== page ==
It was red, it was shiny and it was high off the ground on the second floor with nothing around it but hope. Hope that the lingering effects of the Great Recession would leave for good. Hope that the housing market would rebound. Hope that Americans would shop again. The Collection may have had a slow start, but as the holiday season arrives and the weekend parking spaces fill up, most visitors don’t think about those early days of a fenced-off ghost town.
The north Oxnard community of RiverPark is entering its tween years. Like a child on the cusp of adolescence, the neighborhood has seen significant changes but still has more growing to do. It's no longer stealing the show; there are newer homes, newer stores elsewhere. But as the neighborhood approaches build out, it still grabs attention. On its way to becoming a success story for the city and the region, RiverPark bumped into the Great Recession and hurt some feelings along the way.
The organizer of an effort to fire the mayor and three council members in Oxnard said there is enough backing for a special election this spring. Flanked by a group of supporters, Aaron Starr told the council on Tuesday he has enough signatures to support a recall of four of the five elected officials. He said he plans to submit 68,000 names to the city clerk Wednesday. Starr needs more than 48,000 valid signatures, or roughly 12,000 per targeted council member, to qualify for a recall election.
Muck Rack makes it simple to find people, tweets, or articles that mention any name, keyword, company, hashtag etc. We've compiled this guide to help you make the most of your search.
Selecting a term
Start searching tweets, articles from media outlets, articles mentioned in tweets, journalists'
names, titles and bios with some suggested searches:
Companies or Topics (e.g. iPhone, Microsoft)
Phrases (e.g. "cloud computing") — use quotes to keep the terms together
Twitter handles (e.g. @username) — returns those who have mentioned or replied to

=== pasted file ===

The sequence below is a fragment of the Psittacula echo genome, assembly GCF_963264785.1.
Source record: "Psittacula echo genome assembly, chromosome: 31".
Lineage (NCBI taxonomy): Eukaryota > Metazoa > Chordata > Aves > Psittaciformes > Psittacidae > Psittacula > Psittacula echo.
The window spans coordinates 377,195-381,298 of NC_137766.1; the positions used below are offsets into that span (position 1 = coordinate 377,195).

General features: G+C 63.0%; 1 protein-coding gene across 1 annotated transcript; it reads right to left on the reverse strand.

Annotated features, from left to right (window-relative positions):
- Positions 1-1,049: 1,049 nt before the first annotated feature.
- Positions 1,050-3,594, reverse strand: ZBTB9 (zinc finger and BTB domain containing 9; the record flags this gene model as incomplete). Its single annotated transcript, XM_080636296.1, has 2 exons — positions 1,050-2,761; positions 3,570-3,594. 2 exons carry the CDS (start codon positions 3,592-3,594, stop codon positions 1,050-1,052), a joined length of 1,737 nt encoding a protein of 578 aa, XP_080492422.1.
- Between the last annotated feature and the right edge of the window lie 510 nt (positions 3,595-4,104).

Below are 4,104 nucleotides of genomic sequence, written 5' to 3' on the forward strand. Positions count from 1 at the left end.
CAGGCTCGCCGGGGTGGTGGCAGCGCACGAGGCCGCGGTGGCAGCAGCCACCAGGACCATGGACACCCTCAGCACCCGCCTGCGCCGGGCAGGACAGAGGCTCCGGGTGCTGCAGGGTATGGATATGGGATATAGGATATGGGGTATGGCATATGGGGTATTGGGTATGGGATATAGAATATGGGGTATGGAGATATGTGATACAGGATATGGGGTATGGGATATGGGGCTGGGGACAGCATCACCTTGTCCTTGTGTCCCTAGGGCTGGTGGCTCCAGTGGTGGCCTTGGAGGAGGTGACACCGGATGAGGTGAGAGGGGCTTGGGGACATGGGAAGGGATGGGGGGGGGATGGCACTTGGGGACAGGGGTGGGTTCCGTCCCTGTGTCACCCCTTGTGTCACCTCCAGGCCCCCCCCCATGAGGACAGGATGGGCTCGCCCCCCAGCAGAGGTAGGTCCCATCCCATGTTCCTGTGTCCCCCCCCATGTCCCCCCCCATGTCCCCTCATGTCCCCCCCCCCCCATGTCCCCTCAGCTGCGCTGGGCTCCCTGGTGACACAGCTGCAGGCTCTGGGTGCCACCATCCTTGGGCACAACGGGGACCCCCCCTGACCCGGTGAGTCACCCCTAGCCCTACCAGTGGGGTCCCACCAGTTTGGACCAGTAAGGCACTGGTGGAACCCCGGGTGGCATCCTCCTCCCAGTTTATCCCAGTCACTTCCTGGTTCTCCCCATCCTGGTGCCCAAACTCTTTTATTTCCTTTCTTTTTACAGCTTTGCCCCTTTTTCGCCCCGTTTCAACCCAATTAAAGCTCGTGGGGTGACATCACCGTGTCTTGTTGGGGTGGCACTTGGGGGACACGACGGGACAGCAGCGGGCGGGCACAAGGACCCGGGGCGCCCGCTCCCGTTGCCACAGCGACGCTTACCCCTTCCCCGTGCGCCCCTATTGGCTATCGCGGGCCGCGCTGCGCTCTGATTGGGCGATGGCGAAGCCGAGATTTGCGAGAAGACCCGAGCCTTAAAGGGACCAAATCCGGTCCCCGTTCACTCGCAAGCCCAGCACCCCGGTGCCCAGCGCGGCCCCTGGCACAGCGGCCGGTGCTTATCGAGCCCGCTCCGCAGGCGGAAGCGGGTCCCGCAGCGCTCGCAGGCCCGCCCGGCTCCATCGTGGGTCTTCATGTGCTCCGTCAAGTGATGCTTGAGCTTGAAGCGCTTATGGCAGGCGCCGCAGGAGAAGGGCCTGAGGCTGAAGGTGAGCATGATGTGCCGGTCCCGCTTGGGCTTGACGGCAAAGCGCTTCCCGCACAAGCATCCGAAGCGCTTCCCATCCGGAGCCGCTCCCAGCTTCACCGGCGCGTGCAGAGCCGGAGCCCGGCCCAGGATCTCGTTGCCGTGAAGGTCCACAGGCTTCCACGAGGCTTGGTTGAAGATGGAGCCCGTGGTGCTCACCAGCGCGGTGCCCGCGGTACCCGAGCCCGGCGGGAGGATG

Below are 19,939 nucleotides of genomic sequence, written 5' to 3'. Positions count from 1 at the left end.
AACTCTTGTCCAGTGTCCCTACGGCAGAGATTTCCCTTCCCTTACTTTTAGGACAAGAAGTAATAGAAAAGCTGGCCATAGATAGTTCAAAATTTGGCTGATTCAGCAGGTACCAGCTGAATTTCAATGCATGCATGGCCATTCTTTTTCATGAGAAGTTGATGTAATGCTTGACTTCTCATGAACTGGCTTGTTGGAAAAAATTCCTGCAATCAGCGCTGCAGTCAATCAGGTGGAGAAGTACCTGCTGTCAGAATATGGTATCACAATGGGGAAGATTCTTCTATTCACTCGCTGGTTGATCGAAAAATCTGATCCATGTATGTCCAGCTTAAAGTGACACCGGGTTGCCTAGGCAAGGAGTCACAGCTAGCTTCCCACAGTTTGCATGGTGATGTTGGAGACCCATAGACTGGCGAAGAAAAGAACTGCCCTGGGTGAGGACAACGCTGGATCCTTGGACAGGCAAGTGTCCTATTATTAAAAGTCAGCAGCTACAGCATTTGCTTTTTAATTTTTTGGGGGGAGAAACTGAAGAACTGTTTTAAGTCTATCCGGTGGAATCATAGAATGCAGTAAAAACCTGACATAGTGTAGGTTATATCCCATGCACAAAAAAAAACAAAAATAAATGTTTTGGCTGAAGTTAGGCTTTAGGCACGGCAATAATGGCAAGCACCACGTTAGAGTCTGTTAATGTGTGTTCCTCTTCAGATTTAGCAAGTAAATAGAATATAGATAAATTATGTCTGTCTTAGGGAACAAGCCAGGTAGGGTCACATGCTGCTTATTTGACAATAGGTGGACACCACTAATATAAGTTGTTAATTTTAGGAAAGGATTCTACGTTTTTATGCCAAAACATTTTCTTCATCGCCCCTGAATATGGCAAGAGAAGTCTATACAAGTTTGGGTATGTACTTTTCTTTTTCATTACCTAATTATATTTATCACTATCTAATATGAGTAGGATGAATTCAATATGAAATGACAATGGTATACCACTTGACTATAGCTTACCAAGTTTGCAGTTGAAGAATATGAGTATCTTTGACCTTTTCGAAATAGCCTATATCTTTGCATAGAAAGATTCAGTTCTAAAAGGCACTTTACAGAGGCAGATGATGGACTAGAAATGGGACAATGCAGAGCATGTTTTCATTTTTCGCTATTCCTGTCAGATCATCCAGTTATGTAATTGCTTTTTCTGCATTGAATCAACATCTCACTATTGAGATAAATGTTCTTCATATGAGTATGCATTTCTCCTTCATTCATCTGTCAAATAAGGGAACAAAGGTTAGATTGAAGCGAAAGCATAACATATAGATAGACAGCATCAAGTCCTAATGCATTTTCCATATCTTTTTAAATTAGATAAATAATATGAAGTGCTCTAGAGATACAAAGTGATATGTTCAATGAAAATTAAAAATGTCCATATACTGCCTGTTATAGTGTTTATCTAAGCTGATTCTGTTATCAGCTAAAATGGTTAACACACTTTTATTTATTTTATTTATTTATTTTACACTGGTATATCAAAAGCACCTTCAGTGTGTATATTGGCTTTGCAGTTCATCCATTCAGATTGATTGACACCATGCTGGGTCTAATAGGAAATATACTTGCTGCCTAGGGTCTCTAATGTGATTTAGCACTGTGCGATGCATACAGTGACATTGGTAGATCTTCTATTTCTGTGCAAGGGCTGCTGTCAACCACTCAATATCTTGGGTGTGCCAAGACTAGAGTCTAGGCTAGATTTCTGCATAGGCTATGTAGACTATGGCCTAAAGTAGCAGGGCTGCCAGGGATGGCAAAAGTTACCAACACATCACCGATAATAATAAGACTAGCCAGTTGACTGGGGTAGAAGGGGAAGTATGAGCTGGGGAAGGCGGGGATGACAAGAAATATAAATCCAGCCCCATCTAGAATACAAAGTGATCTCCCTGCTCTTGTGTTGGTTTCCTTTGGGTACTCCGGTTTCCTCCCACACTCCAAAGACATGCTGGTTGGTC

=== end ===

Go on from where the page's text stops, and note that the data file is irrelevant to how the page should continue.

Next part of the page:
Names (e.g. "David Pogue")
Hashtags (e.g. #sxsw, #london2012)
Bio details (e.g. vegan, Olympics, father)
Muck Rack's Advanced Search allows for many boolean operators.
Find results that mention multiple specified terms, use AND or
+. For example, ensure each result contains both Elon Musk and Mark Zuckerberg by
searching Musk AND Zuckerberg or Musk + Zuckerberg.
Use the operators OR or , to broaden your search when you'd like either of
multiple terms to appear in results. (This is the default behavior of our search when no operators
are used). For example, results will contain either cake or cookie by searching cake OR cookie or cake,cookie
Use NOT or - to subtract results from your search. For
example, searching Disney will yield results about the Walt Disney Company as well as Walt Disney
World Resort. To exclude mentions of Disney World, search for Disney -World or Disney
When using one of these operators with a phrase, enclose it in quotation marks. For example, you can
find results about smartphones excluding Apple's iPhone 4S by searching smartphone -"iPhone
Exact case matching or punctuation
If you're searching for a brand name or keyword that relies on specific punctuation marks or capitalization, you can
find results that match your exact query by adding matchcase: before the keyword you're searching for, like matchcase:E*TRADE .
Use parentheses to separate multiple
boolean phrases. For example, to find journalists talking about having fun in Disney World or
Disneyland, search for ("disney world" OR disneyland) AND fun.
An asterisk can be used to search for any variation of a root word truncated by the asterisk. For example, searching for admin* will return results for administrator, administration, administer, administered, etc.
A near operator is an AND operator where you can control the distance between the words. You can vary the distance the near operation uses by adding a forward slash and number (between 0-99) such as strawberries NEAR/10 "whipped cream", which means the strawberries must exist within 10 words of "whipped cream".